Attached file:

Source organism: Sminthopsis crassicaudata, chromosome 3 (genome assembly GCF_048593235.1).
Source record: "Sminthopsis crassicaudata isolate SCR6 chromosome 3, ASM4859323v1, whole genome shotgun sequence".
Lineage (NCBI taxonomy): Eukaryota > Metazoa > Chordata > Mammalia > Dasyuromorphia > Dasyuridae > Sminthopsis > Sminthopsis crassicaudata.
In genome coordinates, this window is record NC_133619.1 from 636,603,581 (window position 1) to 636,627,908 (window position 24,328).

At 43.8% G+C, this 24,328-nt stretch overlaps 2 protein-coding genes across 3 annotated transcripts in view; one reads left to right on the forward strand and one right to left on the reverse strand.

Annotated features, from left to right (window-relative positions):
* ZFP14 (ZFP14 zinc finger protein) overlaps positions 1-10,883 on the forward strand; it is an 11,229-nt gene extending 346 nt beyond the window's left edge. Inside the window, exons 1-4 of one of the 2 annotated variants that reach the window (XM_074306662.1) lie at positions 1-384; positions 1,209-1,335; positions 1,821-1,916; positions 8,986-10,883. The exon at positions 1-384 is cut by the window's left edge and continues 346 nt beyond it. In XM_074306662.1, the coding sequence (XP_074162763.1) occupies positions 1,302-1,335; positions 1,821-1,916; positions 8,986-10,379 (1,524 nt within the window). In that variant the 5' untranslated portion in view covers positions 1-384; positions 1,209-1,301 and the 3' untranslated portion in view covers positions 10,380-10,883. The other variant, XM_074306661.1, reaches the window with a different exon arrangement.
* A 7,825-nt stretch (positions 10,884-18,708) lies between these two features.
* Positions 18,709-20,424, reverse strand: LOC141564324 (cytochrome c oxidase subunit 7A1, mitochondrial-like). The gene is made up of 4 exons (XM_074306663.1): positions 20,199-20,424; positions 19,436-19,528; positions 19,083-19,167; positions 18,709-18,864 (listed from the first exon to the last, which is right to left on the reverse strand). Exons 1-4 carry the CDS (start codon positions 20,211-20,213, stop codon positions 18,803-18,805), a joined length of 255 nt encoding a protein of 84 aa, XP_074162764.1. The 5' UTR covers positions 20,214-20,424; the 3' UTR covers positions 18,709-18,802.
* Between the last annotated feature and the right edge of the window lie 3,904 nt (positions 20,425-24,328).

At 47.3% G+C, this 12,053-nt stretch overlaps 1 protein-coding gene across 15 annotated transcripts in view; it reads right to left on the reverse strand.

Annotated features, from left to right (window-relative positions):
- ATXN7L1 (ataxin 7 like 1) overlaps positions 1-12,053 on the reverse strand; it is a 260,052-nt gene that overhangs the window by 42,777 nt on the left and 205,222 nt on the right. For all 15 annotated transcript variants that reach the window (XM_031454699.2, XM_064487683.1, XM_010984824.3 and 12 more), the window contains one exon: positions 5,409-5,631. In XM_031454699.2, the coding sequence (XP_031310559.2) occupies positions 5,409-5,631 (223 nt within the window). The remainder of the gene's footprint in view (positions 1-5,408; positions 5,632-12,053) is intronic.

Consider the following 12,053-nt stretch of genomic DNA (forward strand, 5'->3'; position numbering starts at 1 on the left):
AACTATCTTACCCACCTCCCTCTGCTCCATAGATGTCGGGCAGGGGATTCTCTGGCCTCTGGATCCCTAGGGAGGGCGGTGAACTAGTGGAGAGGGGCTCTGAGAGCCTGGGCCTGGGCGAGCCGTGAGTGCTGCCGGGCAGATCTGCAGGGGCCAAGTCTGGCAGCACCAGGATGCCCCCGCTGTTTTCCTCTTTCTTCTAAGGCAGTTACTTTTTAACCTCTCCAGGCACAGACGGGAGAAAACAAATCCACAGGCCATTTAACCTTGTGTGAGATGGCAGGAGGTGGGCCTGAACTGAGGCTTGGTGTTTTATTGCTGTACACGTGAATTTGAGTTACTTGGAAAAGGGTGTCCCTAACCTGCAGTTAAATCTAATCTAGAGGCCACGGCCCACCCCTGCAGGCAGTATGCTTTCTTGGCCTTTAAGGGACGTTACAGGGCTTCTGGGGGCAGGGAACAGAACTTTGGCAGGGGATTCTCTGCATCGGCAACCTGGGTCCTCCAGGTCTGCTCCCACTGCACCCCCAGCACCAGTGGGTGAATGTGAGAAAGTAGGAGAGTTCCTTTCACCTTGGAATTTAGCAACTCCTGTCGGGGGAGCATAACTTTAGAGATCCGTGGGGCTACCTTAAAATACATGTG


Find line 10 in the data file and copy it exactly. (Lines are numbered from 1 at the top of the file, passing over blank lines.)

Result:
* Between the last annotated feature and the right edge of the window lie 3,904 nt (positions 20,425-24,328).